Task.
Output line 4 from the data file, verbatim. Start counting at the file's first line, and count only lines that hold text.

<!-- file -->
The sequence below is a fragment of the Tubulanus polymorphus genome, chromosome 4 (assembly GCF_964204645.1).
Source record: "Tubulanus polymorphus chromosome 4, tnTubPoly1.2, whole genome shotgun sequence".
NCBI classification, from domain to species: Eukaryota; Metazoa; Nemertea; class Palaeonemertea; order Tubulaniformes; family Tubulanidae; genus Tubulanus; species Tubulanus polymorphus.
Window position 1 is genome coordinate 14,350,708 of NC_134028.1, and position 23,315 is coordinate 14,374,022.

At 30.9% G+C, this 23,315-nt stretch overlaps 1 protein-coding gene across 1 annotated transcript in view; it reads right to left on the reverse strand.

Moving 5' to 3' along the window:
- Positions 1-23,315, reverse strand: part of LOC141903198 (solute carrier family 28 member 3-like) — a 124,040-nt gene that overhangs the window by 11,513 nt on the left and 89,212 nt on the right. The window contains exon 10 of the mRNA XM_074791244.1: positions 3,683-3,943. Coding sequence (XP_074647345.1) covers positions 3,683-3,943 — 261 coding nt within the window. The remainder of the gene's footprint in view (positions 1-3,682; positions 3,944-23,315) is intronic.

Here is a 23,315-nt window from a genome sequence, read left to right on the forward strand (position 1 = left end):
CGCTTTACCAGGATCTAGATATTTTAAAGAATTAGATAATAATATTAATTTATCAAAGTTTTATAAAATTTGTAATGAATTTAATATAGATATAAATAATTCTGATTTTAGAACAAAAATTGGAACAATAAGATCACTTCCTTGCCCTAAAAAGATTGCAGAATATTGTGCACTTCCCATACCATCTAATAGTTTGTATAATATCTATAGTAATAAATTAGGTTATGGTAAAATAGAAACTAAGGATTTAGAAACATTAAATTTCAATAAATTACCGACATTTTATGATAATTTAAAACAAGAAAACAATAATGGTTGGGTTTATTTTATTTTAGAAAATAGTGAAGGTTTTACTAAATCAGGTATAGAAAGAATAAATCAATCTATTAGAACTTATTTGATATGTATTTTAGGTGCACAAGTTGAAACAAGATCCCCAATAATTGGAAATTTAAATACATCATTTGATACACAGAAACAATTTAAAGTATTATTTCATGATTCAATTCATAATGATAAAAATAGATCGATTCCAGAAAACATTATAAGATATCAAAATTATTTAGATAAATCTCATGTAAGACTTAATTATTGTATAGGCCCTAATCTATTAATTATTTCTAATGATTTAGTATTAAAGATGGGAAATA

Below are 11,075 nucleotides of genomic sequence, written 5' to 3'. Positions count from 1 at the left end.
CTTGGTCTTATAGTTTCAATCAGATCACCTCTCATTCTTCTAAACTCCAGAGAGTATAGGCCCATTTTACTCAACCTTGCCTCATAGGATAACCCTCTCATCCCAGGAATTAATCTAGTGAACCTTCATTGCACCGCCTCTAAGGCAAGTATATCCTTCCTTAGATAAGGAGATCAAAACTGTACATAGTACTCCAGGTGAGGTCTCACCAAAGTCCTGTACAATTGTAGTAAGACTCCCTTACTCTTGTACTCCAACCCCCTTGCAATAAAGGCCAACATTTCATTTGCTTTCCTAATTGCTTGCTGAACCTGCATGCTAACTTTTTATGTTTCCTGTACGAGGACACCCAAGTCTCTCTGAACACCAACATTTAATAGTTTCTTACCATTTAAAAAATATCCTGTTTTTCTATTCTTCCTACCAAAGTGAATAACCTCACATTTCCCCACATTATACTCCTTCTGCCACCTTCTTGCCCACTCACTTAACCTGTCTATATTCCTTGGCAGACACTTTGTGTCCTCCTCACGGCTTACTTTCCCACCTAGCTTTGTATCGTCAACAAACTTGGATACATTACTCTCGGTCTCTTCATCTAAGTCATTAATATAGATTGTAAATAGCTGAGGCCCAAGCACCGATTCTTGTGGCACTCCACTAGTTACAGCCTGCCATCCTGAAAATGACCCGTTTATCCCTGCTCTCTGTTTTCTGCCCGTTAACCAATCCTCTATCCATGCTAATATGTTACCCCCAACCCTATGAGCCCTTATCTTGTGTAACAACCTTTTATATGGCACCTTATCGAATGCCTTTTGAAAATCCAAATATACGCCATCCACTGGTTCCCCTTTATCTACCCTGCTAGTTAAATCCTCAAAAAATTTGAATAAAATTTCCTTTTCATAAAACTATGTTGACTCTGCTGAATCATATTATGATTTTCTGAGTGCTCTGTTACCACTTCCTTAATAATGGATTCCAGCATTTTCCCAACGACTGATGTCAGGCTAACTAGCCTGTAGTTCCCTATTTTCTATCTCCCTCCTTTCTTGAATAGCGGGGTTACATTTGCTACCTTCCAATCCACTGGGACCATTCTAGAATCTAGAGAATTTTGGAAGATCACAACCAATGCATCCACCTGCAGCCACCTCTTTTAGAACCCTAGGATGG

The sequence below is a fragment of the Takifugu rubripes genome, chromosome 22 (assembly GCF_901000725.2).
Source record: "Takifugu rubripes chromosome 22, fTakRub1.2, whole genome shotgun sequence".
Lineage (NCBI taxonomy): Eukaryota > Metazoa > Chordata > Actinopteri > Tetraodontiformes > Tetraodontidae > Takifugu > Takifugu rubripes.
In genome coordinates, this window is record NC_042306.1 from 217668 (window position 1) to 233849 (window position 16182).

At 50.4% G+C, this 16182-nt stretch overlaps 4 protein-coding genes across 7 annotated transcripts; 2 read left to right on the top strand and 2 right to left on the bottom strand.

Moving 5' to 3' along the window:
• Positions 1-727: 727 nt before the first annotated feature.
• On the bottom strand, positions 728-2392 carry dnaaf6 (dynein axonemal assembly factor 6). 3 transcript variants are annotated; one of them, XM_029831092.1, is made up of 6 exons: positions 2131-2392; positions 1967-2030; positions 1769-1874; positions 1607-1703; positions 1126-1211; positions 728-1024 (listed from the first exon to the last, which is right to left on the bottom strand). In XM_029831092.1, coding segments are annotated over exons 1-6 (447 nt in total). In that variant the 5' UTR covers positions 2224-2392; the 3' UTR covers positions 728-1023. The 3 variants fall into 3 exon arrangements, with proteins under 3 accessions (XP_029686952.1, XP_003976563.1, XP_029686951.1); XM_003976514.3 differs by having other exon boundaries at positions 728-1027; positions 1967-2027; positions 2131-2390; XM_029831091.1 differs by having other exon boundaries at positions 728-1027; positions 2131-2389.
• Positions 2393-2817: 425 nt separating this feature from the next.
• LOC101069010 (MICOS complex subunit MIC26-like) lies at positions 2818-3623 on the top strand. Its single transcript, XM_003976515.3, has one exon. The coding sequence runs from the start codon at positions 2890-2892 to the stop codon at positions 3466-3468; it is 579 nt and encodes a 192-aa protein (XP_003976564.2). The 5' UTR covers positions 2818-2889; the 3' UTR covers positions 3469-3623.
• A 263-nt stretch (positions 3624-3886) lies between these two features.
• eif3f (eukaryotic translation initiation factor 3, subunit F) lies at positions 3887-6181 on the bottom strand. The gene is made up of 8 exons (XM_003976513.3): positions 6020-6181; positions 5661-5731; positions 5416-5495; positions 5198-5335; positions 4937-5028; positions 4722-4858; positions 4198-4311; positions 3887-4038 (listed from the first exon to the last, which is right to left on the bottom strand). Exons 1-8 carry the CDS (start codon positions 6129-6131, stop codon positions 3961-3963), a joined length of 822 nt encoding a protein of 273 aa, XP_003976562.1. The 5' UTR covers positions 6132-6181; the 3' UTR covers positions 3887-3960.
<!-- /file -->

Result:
Window position 1 is genome coordinate 14,350,708 of NC_134028.1, and position 23,315 is coordinate 14,374,022.